While I fully intended to spend all of spring break either sleeping, writing, or reading (okay, also drinking), I got called back into the world of composition, somewhere I wasn't really planning on venturing. I wanted to have a whole week where I didn't think of school at all, where the thought of student writing never crossed my mind. Of course, it didn't work out that way.
The week before break, I got an e-mail from a book representative wanting to know if I was interested in attending a symposium of college composition instructors. Apparently, my boss couldn't make it, my assistant boss couldn't make it, and they somehow worked their way down to me.
It is one of the strangest elements of my life that, now that I have a full-time position, I am continually courted by book representatives. When they heard that I was on a composition textbook subcommittee, they came out of the woodwork. I have had piles of texts sent my way, I have been interviewed at length about my teaching practices, I have had reps offer to take me out to lunch on them.
College textbooks is a major business, particularly when you're getting into the realm of anthologies, which can average around $75 a book. When you throw in the fact that courses like comp are required of every single student, a company can gain a whole lot of income by convincing a department to use their text. So it's not surprising that they try to latch on to every possible lead.
It does, however, feel weird to be the beneficiary of such behavior. It fits into my fully ambiguous feelings toward my class status. On one hand, I'm very much still very low on the totem pole within this university, this department...but these reps treat me like some tyrant who can change their lives with a nod of the head.
So when they asked me to go to this symposium, I expected either a sprawling "time-share sales pitch" or a pleading "how can we make ourselves worthy of you?" day of fawning. Personally, the prospect looked as promising as a root canal...but it was a line on the vita, they were covering all expenses, and they were paying me...which is always a tempting combination, hard to resist...so I went.
The symposium was at a hotel in Livonia MI...which is, as far as I can tell, a land of strip malls, chain restaurants, and subdivisions, sort of a Edward Sissorhands setting, only outside Detroit. The only other thing I know about the area is that the area UPN channel carries these really goofy ads for some big jewelry warehouse, where every single employee gathers for the closing shot and waves in perfect unison.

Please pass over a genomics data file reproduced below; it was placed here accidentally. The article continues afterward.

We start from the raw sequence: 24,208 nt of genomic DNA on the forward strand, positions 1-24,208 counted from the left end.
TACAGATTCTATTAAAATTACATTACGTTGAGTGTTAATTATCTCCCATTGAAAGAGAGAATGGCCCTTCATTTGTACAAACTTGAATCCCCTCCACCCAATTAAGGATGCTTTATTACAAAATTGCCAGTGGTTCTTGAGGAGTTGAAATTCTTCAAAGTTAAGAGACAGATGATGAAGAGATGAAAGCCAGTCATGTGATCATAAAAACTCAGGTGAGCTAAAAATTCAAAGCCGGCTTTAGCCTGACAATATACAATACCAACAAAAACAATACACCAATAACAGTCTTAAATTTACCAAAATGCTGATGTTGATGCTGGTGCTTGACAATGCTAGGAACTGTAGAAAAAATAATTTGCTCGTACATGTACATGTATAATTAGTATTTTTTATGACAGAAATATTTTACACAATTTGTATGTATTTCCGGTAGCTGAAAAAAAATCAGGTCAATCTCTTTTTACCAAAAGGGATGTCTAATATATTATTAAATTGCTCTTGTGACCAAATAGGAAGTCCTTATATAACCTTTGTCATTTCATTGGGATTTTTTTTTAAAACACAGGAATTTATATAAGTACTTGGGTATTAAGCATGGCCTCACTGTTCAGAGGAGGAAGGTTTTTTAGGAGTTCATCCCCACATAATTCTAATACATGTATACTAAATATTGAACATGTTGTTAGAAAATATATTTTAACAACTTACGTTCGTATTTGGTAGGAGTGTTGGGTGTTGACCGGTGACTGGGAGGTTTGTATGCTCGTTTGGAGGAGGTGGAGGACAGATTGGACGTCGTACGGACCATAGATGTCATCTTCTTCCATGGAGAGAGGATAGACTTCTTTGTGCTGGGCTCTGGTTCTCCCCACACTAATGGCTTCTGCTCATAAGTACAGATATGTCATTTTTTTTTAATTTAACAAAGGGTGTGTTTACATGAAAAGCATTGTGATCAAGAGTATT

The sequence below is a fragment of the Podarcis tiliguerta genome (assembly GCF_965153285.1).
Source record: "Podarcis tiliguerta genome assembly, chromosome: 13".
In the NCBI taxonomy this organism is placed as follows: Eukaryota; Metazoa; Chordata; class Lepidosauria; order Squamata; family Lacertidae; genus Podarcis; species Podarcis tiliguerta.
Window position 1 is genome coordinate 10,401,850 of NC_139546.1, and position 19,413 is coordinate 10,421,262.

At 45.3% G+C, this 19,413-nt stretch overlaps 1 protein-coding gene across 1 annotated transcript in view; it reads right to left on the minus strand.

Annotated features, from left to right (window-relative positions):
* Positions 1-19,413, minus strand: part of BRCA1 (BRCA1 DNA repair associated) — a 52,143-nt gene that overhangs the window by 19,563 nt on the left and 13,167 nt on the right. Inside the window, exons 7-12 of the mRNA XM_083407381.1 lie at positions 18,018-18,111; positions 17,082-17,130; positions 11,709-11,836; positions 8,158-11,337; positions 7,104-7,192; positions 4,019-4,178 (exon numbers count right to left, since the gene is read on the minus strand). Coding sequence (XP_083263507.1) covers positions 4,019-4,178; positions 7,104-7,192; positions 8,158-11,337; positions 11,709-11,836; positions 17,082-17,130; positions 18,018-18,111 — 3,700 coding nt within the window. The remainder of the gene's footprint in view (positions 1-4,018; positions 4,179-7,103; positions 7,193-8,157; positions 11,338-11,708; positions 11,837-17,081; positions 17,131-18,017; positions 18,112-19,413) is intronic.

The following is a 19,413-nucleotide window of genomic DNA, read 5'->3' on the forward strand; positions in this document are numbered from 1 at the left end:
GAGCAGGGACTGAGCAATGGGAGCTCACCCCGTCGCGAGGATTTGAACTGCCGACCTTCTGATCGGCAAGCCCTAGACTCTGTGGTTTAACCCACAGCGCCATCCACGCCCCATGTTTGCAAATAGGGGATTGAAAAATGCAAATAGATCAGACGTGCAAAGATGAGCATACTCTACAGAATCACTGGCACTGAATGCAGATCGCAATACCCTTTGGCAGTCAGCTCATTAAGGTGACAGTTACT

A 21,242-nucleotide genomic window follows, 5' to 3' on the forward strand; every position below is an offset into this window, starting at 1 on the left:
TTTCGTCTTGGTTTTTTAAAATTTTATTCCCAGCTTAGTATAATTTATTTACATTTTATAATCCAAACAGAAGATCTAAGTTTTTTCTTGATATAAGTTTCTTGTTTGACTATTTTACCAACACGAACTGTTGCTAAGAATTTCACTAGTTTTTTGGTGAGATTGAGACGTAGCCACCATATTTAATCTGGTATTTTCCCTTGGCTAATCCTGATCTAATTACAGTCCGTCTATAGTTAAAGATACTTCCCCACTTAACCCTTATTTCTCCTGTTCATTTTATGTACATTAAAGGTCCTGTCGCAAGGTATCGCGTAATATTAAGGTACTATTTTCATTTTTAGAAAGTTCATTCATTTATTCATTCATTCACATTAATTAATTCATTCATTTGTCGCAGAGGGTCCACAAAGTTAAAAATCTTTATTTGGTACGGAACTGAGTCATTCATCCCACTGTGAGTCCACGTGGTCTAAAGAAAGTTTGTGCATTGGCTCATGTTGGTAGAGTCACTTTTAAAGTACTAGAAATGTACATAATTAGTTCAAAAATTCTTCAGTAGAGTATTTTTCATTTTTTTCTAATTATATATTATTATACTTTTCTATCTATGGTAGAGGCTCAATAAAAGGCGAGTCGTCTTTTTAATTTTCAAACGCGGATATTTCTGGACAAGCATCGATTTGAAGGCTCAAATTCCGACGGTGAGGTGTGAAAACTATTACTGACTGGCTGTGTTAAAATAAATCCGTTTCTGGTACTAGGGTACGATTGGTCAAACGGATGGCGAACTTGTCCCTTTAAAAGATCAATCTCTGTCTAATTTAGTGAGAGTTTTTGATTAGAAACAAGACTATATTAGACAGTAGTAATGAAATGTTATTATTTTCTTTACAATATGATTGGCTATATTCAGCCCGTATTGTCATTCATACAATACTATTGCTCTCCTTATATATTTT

The perks of the trip were, on whole, not bad. We ate at a really good chain top-end Chinese restaurant, where I had several drinks and a kickin' lamb stir-fry on them. Afterward, we went to the hotel bar, and I got several Irish whiskeys on them. I then went to my relatively nice hotel room. The free hotel breakfast was so-so, but I guess you can't win them all.
The funny thing is that when the symposium started, the book reps made it quite clear that they were not going to try to sell us anything, and they in fact didn't want us to refer to any textbook or product by name...not even if it was theirs. They were, instead, very interested in getting a "state of the art" of comp teaching from us.
So we talked about composition, the struggles we face in teaching it, our approaches, preconceptions we face, and all that. I met some really nice and interesting people, including the heads of several writing programs...so there was in fact networking.
As much as I learned about composition teachers, I realized that I am not one of them...and I do not really think like they do, for the most part. For me, the main value to the symposium was the chance to look inside their heads, see how they think, see how they view the world. I started to try to formulate how I saw these people, how they say themselves...and I realized it was a pretty big project. I'm thinking that my second big academic project might have to be a full cultural study of the world of composition instruction.
It could be a synthesis of my personal experiences/biography and the full cultural study/serious academic endeavor angle...thus, it would combine the "fun" factor of personal writing along with serious inquiry...which would make it a blast to write. It could be a good bridge between school and the mass market...which might actually give me a name in the publishing biz. Of course, it might also make me unemployable in the comp field, but it could bring me admirers from the teaching ranks.
Who knows? I might end up using a lot of space on this blog to further explore this issue. I might recycle many of these posts. I might solicit more personal stories and research tips. I will eventually find a way to use this blog for actual work instead of the avoidance of...
Now I just need to finish my first book...